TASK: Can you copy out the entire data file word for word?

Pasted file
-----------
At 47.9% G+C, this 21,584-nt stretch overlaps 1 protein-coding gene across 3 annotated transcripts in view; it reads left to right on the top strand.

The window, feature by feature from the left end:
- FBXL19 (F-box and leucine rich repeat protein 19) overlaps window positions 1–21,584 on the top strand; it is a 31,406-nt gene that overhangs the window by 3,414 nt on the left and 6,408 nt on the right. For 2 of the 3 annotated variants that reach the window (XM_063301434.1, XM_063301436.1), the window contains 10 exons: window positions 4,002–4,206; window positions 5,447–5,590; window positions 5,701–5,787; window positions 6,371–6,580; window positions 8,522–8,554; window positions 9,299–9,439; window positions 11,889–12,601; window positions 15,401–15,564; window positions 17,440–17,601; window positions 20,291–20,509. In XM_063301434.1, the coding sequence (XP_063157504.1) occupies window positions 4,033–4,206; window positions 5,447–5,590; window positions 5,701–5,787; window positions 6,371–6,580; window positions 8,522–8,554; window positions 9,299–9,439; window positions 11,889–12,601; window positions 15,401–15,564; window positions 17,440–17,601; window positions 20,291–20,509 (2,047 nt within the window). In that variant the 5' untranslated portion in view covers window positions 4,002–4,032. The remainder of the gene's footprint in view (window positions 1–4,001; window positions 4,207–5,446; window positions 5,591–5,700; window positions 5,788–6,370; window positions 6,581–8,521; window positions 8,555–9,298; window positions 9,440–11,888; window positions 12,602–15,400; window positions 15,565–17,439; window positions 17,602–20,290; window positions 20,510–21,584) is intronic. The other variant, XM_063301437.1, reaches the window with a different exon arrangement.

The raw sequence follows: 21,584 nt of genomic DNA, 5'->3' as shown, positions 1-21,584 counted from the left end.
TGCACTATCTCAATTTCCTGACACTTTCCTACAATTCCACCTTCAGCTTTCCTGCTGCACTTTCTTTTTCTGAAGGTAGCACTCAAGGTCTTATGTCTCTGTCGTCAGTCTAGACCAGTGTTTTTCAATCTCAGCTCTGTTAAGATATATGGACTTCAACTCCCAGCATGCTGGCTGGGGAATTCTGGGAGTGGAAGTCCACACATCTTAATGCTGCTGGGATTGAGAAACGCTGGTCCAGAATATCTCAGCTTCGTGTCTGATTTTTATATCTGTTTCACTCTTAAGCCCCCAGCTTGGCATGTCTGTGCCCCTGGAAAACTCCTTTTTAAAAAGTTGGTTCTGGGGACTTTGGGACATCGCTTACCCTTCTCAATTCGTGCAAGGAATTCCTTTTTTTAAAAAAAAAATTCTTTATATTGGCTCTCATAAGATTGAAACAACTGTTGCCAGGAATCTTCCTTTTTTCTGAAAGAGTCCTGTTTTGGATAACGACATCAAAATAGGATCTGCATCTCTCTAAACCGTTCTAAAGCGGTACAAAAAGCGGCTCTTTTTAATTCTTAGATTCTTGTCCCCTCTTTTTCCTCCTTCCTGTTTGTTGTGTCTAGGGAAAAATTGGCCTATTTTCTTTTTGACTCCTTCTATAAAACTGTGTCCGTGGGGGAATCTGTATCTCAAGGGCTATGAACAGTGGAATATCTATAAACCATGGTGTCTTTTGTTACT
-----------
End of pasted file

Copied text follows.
At 47.9% G+C, this 21,584-nt stretch overlaps 1 protein-coding gene across 3 annotated transcripts in view; it reads left to right on the top strand.

The window, feature by feature from the left end:
- FBXL19 (F-box and leucine rich repeat protein 19) overlaps window positions 1–21,584 on the top strand; it is a 31,406-nt gene that overhangs the window by 3,414 nt on the left and 6,408 nt on the right. For 2 of the 3 annotated variants that reach the window (XM_063301434.1, XM_063301436.1), the window contains 10 exons: window positions 4,002–4,206; window positions 5,447–5,590; window positions 5,701–5,787; window positions 6,371–6,580; window positions 8,522–8,554; window positions 9,299–9,439; window positions 11,889–12,601; window positions 15,401–15,564; window positions 17,440–17,601; window positions 20,291–20,509. In XM_063301434.1, the coding sequence (XP_063157504.1) occupies window positions 4,033–4,206; window positions 5,447–5,590; window positions 5,701–5,787; window positions 6,371–6,580; window positions 8,522–8,554; window positions 9,299–9,439; window positions 11,889–12,601; window positions 15,401–15,564; window positions 17,440–17,601; window positions 20,291–20,509 (2,047 nt within the window). In that variant the 5' untranslated portion in view covers window positions 4,002–4,032. The remainder of the gene's footprint in view (window positions 1–4,001; window positions 4,207–5,446; window positions 5,591–5,700; window positions 5,788–6,370; window positions 6,581–8,521; window positions 8,555–9,298; window positions 9,440–11,888; window positions 12,602–15,400; window positions 15,565–17,439; window positions 17,602–20,290; window positions 20,510–21,584) is intronic. The other variant, XM_063301437.1, reaches the window with a different exon arrangement.

The raw sequence follows: 21,584 nt of genomic DNA, 5'->3' as shown, positions 1-21,584 counted from the left end.
TGCACTATCTCAATTTCCTGACACTTTCCTACAATTCCACCTTCAGCTTTCCTGCTGCACTTTCTTTTTCTGAAGGTAGCACTCAAGGTCTTATGTCTCTGTCGTCAGTCTAGACCAGTGTTTTTCAATCTCAGCTCTGTTAAGATATATGGACTTCAACTCCCAGCATGCTGGCTGGGGAATTCTGGGAGTGGAAGTCCACACATCTTAATGCTGCTGGGATTGAGAAACGCTGGTCCAGAATATCTCAGCTTCGTGTCTGATTTTTATATCTGTTTCACTCTTAAGCCCCCAGCTTGGCATGTCTGTGCCCCTGGAAAACTCCTTTTTAAAAAGTTGGTTCTGGGGACTTTGGGACATCGCTTACCCTTCTCAATTCGTGCAAGGAATTCCTTTTTTTAAAAAAAAAATTCTTTATATTGGCTCTCATAAGATTGAAACAACTGTTGCCAGGAATCTTCCTTTTTTCTGAAAGAGTCCTGTTTTGGATAACGACATCAAAATAGGATCTGCATCTCTCTAAACCGTTCTAAAGCGGTACAAAAAGCGGCTCTTTTTAATTCTTAGATTCTTGTCCCCTCTTTTTCCTCCTTCCTGTTTGTTGTGTCTAGGGAAAAATTGGCCTATTTTCTTTTTGACTCCTTCTATAAAACTGTGTCCGTGGGGGAATCTGTATCTCAAGGGCTATGAACAGTGGAATATCTATAAACCATGGTGTCTTTTGTTACT